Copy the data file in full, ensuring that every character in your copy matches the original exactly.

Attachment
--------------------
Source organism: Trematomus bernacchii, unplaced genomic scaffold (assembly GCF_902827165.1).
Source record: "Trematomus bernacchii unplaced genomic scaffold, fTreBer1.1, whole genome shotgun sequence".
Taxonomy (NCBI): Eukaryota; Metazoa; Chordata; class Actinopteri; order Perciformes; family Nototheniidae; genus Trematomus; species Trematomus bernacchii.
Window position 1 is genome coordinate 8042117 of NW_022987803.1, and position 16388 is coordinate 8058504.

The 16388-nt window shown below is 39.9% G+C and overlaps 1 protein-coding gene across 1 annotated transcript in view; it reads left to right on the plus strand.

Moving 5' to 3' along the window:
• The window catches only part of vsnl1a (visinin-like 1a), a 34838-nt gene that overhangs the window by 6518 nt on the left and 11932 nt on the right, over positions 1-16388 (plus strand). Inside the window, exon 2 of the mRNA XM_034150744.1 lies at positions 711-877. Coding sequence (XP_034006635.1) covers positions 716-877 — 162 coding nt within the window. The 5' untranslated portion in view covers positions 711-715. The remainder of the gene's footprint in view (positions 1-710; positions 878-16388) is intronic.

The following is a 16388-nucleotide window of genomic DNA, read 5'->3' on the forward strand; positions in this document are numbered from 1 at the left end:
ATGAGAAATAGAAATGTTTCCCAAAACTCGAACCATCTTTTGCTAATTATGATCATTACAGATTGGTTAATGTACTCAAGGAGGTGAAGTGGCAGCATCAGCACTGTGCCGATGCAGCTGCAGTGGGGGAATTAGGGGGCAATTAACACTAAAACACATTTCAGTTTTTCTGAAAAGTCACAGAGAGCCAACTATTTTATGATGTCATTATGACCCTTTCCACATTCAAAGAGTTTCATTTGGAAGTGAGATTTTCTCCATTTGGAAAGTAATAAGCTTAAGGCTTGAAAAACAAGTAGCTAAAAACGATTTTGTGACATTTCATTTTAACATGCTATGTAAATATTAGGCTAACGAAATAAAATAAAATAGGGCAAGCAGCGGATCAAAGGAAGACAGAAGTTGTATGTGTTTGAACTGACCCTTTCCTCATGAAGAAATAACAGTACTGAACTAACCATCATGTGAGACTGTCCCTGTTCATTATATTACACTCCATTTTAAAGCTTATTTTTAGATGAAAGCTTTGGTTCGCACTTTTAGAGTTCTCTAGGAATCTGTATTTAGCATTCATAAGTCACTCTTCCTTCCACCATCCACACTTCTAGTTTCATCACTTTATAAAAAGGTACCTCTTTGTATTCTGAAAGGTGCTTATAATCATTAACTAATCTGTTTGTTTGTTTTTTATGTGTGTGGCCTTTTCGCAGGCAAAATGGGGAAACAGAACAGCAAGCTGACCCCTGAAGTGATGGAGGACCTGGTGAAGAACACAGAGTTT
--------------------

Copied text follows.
Source organism: Trematomus bernacchii, unplaced genomic scaffold (assembly GCF_902827165.1).
Source record: "Trematomus bernacchii unplaced genomic scaffold, fTreBer1.1, whole genome shotgun sequence".
Taxonomy (NCBI): Eukaryota; Metazoa; Chordata; class Actinopteri; order Perciformes; family Nototheniidae; genus Trematomus; species Trematomus bernacchii.
Window position 1 is genome coordinate 8042117 of NW_022987803.1, and position 16388 is coordinate 8058504.

The 16388-nt window shown below is 39.9% G+C and overlaps 1 protein-coding gene across 1 annotated transcript in view; it reads left to right on the plus strand.

Moving 5' to 3' along the window:
• The window catches only part of vsnl1a (visinin-like 1a), a 34838-nt gene that overhangs the window by 6518 nt on the left and 11932 nt on the right, over positions 1-16388 (plus strand). Inside the window, exon 2 of the mRNA XM_034150744.1 lies at positions 711-877. Coding sequence (XP_034006635.1) covers positions 716-877 — 162 coding nt within the window. The 5' untranslated portion in view covers positions 711-715. The remainder of the gene's footprint in view (positions 1-710; positions 878-16388) is intronic.

The following is a 16388-nucleotide window of genomic DNA, read 5'->3' on the forward strand; positions in this document are numbered from 1 at the left end:
ATGAGAAATAGAAATGTTTCCCAAAACTCGAACCATCTTTTGCTAATTATGATCATTACAGATTGGTTAATGTACTCAAGGAGGTGAAGTGGCAGCATCAGCACTGTGCCGATGCAGCTGCAGTGGGGGAATTAGGGGGCAATTAACACTAAAACACATTTCAGTTTTTCTGAAAAGTCACAGAGAGCCAACTATTTTATGATGTCATTATGACCCTTTCCACATTCAAAGAGTTTCATTTGGAAGTGAGATTTTCTCCATTTGGAAAGTAATAAGCTTAAGGCTTGAAAAACAAGTAGCTAAAAACGATTTTGTGACATTTCATTTTAACATGCTATGTAAATATTAGGCTAACGAAATAAAATAAAATAGGGCAAGCAGCGGATCAAAGGAAGACAGAAGTTGTATGTGTTTGAACTGACCCTTTCCTCATGAAGAAATAACAGTACTGAACTAACCATCATGTGAGACTGTCCCTGTTCATTATATTACACTCCATTTTAAAGCTTATTTTTAGATGAAAGCTTTGGTTCGCACTTTTAGAGTTCTCTAGGAATCTGTATTTAGCATTCATAAGTCACTCTTCCTTCCACCATCCACACTTCTAGTTTCATCACTTTATAAAAAGGTACCTCTTTGTATTCTGAAAGGTGCTTATAATCATTAACTAATCTGTTTGTTTGTTTTTTATGTGTGTGGCCTTTTCGCAGGCAAAATGGGGAAACAGAACAGCAAGCTGACCCCTGAAGTGATGGAGGACCTGGTGAAGAACACAGAGTTT